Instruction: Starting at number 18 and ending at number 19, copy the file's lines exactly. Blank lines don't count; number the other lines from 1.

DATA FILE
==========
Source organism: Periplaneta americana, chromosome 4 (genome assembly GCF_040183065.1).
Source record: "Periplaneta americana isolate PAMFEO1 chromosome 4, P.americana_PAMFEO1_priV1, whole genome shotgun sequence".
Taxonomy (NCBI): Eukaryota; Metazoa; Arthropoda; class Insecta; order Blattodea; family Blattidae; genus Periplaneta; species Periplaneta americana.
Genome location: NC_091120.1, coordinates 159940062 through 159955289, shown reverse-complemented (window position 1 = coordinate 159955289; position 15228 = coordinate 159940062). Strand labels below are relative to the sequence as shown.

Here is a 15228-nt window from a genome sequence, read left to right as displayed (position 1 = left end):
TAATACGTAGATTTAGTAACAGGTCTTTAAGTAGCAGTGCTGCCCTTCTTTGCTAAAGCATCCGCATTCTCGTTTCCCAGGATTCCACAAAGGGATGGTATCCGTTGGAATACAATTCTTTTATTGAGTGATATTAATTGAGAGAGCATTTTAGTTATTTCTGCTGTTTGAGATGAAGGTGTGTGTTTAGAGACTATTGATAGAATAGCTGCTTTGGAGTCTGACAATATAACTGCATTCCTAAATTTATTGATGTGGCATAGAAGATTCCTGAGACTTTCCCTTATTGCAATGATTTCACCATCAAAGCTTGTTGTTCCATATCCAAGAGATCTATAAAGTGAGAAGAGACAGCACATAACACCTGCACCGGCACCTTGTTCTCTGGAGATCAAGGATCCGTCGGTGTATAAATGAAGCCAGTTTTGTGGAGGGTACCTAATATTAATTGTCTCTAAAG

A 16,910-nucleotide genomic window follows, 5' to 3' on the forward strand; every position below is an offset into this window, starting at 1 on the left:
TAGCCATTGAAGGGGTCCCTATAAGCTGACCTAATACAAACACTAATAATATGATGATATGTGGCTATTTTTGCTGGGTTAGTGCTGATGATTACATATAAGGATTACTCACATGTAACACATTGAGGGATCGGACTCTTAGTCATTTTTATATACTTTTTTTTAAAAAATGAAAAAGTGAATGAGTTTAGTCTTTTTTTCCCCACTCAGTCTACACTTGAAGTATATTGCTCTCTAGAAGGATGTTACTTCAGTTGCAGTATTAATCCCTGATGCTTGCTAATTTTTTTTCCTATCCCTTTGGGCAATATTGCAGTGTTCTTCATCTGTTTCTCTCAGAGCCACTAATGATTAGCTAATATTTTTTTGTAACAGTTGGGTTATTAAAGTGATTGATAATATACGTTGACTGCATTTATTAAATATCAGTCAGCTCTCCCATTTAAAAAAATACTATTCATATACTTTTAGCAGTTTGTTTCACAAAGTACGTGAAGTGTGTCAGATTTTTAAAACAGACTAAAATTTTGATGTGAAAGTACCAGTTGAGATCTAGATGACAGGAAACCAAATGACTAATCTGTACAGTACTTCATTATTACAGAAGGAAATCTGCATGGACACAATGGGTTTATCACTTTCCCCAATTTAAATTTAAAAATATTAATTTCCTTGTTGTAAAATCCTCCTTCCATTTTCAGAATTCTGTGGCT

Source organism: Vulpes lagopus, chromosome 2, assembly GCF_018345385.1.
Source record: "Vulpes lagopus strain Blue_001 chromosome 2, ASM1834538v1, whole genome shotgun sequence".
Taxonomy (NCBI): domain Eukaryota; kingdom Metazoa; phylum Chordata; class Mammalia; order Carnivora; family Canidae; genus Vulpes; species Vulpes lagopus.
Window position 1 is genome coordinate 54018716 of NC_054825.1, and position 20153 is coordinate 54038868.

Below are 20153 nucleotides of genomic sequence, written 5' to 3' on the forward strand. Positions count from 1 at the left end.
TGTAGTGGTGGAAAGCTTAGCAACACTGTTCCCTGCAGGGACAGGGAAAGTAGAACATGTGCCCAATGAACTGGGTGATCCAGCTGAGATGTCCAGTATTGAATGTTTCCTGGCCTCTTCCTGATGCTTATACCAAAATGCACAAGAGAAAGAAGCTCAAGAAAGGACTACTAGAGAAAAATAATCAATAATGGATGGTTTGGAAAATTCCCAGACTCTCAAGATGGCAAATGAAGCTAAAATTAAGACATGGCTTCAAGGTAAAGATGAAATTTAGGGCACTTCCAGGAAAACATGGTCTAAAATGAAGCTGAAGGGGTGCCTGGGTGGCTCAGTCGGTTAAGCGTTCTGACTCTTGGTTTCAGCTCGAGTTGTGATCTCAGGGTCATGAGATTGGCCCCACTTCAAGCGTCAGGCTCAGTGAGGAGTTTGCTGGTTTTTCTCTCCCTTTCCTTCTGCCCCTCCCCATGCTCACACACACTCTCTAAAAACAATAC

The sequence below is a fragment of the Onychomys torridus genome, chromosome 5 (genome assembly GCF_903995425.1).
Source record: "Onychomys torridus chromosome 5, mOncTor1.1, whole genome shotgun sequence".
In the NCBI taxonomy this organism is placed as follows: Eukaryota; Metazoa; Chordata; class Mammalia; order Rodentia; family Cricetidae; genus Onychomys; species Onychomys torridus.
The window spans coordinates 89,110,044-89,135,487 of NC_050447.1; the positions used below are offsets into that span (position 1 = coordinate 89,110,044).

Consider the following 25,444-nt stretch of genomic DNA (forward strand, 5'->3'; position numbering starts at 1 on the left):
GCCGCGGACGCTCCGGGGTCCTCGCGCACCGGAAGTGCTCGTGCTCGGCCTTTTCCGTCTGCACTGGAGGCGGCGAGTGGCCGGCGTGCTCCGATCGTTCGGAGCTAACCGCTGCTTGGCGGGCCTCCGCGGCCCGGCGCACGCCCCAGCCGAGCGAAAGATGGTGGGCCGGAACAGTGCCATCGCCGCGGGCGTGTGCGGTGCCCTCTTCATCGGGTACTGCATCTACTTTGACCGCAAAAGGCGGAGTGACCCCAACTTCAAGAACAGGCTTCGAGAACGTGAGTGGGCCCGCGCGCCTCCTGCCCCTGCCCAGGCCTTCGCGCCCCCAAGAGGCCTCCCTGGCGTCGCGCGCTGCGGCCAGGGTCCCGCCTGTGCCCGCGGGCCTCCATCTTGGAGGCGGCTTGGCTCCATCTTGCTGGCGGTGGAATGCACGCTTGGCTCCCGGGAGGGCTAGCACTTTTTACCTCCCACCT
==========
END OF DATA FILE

The window spans coordinates 89,110,044-89,135,487 of NC_050447.1; the positions used below are offsets into that span (position 1 = coordinate 89,110,044).

Consider the following 25,444-nt stretch of genomic DNA (forward strand, 5'->3'; position numbering starts at 1 on the left):